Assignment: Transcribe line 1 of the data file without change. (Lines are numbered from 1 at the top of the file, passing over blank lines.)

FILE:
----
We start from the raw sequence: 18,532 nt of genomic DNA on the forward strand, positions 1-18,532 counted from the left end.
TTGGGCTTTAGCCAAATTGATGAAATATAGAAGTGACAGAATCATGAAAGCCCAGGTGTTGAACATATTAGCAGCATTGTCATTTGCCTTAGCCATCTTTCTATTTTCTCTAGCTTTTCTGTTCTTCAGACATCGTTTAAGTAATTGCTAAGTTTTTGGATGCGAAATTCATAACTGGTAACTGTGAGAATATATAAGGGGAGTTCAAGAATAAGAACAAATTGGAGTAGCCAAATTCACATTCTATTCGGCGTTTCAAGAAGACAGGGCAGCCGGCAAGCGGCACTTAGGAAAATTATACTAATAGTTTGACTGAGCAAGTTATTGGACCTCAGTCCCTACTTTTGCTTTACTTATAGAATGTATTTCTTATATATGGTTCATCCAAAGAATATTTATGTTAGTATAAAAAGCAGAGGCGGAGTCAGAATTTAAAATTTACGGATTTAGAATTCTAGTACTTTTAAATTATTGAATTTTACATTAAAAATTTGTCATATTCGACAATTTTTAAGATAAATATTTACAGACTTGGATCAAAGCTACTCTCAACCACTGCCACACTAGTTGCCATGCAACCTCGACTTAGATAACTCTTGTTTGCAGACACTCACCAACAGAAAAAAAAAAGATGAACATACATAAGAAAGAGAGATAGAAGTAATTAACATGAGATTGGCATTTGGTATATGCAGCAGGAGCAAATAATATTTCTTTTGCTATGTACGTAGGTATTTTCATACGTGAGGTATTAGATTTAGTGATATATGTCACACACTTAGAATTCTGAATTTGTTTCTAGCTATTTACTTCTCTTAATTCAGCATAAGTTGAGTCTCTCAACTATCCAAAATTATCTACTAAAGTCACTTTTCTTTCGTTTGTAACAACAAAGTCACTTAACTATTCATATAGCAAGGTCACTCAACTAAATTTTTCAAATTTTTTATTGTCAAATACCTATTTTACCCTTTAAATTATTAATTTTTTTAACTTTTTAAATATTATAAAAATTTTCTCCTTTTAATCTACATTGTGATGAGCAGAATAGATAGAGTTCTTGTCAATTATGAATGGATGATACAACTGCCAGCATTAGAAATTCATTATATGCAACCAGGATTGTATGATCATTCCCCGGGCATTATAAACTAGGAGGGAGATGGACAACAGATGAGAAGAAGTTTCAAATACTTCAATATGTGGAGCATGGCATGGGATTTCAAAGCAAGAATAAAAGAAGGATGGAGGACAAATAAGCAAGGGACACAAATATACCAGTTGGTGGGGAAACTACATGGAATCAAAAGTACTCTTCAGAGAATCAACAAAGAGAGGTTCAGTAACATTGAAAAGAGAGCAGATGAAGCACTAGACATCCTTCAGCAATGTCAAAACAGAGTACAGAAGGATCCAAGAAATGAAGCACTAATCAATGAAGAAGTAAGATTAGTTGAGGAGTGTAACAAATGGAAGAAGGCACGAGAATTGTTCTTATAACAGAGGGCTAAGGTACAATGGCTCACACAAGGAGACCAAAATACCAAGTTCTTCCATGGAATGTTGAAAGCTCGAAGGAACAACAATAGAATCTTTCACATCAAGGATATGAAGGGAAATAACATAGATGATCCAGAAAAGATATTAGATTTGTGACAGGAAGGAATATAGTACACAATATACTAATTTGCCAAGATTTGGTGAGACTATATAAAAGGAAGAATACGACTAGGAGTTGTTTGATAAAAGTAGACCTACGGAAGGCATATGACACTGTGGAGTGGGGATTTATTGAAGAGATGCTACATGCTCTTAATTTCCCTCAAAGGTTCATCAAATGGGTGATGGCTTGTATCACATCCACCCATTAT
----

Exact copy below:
We start from the raw sequence: 18,532 nt of genomic DNA on the forward strand, positions 1-18,532 counted from the left end.